[ exact phrase in "" • ~10 sec • results by date ]

[ Google-powered • results by relevance ]


News Home

Subscribe to RSS feed

Add NWW headlines to your site (click here)

Sign up for daily updates

Keep Wind Watch online and independent!

Donate $10

Donate $5

Selected Documents

All Documents

Research Links


Press Releases


Publications & Products

Photos & Graphics


Allied Groups

Stetson Mountain backers eyeing Lincoln wind-energy plant  

The backers of what will be New England’s largest wind-energy facility, a 38-turbine wind farm in Washington County, are eyeing expanding operations into the Lincoln Lakes region, town officials said Wednesday.

Evergreen Wind Power III, LLC has built two meteorological towers worth $90,000 near Rocky Dundee Road and Grandma’s Mountain off Route 6 near the Lee line to test those areas’ suitability for wind-energy towers.

No one knows if, or when, towers will be built on the two properties. However, the town Planning Board on Tuesday night began reviewing other towns’ regulations regarding such towers to possibly create its own legislation, if warranted, board member Mike Cole said.

“It’s a sensible precaution,” Cole said Wednesday. “We want to better our knowledge of these things in case they start coming before us.”

Evergreen and Dundee Wind Power, LLC. were formed by parent company UPC Wind of Newton, Mass., to handle the Lincoln Lakes project. Matt Kearns, project manager with UPC, and company spokesman John Lamontagne did not immediately return calls Wednesday.

Landowner David Susen of Lincoln received a building permit for a $30,000 tower on a farm near the mountain on Nov. 1. Landowner Herbert Haynes Jr. of Lakeville Shores, Inc. of Winn, received a building permit for a $60,000 tower on Rocky Dundee Road the same day, town records indicate.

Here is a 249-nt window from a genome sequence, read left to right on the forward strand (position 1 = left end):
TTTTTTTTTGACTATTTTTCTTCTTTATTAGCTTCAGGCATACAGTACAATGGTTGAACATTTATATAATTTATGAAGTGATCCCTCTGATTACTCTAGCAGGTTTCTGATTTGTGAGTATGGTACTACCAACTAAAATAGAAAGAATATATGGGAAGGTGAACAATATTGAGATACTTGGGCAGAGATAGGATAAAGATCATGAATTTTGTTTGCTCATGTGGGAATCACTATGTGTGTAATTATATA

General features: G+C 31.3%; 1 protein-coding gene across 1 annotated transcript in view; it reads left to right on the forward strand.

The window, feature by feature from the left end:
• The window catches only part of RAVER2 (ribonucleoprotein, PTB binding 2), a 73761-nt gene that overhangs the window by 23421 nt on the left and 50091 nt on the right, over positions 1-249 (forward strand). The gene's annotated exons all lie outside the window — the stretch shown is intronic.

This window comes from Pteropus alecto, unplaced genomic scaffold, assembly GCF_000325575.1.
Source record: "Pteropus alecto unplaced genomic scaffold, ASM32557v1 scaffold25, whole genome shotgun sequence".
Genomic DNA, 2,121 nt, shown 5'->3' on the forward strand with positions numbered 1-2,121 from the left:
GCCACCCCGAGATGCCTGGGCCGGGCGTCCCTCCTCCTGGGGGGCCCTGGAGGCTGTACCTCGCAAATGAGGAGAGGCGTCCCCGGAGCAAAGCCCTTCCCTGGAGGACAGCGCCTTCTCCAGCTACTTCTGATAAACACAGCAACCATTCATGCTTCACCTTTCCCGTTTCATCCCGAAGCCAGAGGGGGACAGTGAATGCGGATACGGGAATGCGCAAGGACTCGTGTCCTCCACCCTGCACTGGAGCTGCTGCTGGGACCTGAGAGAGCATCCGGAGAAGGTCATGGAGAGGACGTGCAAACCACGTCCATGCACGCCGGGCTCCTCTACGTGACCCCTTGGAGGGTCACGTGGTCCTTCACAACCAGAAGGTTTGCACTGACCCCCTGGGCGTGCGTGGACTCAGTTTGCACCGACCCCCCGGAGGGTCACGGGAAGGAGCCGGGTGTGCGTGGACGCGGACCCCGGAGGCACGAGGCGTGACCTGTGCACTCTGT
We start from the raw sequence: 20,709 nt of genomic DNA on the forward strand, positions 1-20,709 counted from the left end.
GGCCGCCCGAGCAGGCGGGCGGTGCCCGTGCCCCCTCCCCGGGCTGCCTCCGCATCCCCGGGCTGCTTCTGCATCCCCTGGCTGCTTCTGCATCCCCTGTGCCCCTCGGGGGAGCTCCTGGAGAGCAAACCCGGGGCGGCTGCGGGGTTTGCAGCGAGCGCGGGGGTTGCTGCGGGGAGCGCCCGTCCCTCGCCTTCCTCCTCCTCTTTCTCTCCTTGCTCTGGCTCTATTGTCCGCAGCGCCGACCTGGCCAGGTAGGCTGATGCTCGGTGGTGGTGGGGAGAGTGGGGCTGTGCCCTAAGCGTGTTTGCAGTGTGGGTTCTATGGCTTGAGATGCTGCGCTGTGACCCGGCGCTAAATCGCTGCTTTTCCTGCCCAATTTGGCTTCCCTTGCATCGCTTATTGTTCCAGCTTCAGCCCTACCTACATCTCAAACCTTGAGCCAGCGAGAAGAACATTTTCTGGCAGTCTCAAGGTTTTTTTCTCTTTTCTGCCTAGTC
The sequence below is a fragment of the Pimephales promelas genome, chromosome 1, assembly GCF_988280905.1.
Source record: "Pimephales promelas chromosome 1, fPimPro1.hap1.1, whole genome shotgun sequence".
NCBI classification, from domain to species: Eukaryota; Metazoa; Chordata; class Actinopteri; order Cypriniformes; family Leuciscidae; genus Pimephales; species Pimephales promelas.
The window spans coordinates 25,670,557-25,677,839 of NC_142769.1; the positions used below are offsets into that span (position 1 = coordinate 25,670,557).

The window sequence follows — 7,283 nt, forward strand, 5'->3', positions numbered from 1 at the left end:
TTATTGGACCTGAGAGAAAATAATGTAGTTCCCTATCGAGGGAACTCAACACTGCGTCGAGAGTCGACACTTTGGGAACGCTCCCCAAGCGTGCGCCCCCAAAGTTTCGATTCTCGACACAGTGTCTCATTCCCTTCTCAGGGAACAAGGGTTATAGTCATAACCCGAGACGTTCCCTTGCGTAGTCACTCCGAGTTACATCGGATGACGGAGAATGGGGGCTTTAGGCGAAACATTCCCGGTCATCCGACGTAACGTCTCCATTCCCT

Maine’s Land Use Regulation Commission voted 5-0 in early January to approve UPC’s application for the Stetson Mountain site, located between t Danforth and Springfield. The 38 turbines each will stand roughly 390 feet from base to blade tip and will be spaced out along the ridgeline, which runs roughly parallel to Route 169 for about seven miles.

The turbines will be located primarily along existing logging roads.

Town officials have been working with UPC on its Lincoln plans intermittently for about five years, Town Manager Glenn Aho said.

By Nick Sambides Jr.

Bangor Daily News

19 March 2008

This article is the work of the source indicated. Any opinions expressed in it are not necessarily those of National Wind Watch.

Wind Watch relies entirely
on User Funding
Donate $5 PayPal Donate


News Watch Home

Get the Facts Follow Wind Watch on Twitter

Wind Watch on Facebook


© National Wind Watch, Inc.
Use of copyrighted material adheres to Fair Use.
"Wind Watch" is a registered trademark.